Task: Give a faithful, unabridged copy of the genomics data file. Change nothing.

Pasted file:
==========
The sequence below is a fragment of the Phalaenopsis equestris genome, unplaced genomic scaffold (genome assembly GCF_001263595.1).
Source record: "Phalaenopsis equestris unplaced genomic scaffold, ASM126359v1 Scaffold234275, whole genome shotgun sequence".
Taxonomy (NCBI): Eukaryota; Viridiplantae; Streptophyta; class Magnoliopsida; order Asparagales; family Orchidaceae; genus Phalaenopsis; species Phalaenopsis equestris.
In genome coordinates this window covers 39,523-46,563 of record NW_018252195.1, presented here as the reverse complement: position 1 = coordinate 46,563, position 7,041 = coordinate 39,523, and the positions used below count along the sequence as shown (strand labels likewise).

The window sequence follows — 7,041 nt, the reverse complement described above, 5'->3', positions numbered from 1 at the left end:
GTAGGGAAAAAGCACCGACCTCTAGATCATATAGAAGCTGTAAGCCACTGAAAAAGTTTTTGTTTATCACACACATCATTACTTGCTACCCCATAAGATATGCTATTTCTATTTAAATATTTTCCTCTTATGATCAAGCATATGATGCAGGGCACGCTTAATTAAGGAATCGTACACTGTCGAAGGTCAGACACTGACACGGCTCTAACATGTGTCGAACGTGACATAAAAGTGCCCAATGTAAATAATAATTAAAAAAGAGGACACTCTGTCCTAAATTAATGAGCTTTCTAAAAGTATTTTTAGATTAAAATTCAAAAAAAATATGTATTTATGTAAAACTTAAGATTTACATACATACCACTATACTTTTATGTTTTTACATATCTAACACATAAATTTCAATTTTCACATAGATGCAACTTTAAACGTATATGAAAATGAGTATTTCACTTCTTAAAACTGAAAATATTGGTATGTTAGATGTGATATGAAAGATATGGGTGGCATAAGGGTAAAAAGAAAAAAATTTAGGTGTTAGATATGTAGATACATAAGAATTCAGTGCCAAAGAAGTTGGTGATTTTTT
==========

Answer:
The sequence below is a fragment of the Phalaenopsis equestris genome, unplaced genomic scaffold (genome assembly GCF_001263595.1).
Source record: "Phalaenopsis equestris unplaced genomic scaffold, ASM126359v1 Scaffold234275, whole genome shotgun sequence".
Taxonomy (NCBI): Eukaryota; Viridiplantae; Streptophyta; class Magnoliopsida; order Asparagales; family Orchidaceae; genus Phalaenopsis; species Phalaenopsis equestris.
In genome coordinates this window covers 39,523-46,563 of record NW_018252195.1, presented here as the reverse complement: position 1 = coordinate 46,563, position 7,041 = coordinate 39,523, and the positions used below count along the sequence as shown (strand labels likewise).

The window sequence follows — 7,041 nt, the reverse complement described above, 5'->3', positions numbered from 1 at the left end:
GTAGGGAAAAAGCACCGACCTCTAGATCATATAGAAGCTGTAAGCCACTGAAAAAGTTTTTGTTTATCACACACATCATTACTTGCTACCCCATAAGATATGCTATTTCTATTTAAATATTTTCCTCTTATGATCAAGCATATGATGCAGGGCACGCTTAATTAAGGAATCGTACACTGTCGAAGGTCAGACACTGACACGGCTCTAACATGTGTCGAACGTGACATAAAAGTGCCCAATGTAAATAATAATTAAAAAAGAGGACACTCTGTCCTAAATTAATGAGCTTTCTAAAAGTATTTTTAGATTAAAATTCAAAAAAAATATGTATTTATGTAAAACTTAAGATTTACATACATACCACTATACTTTTATGTTTTTACATATCTAACACATAAATTTCAATTTTCACATAGATGCAACTTTAAACGTATATGAAAATGAGTATTTCACTTCTTAAAACTGAAAATATTGGTATGTTAGATGTGATATGAAAGATATGGGTGGCATAAGGGTAAAAAGAAAAAAATTTAGGTGTTAGATATGTAGATACATAAGAATTCAGTGCCAAAGAAGTTGGTGATTTTTT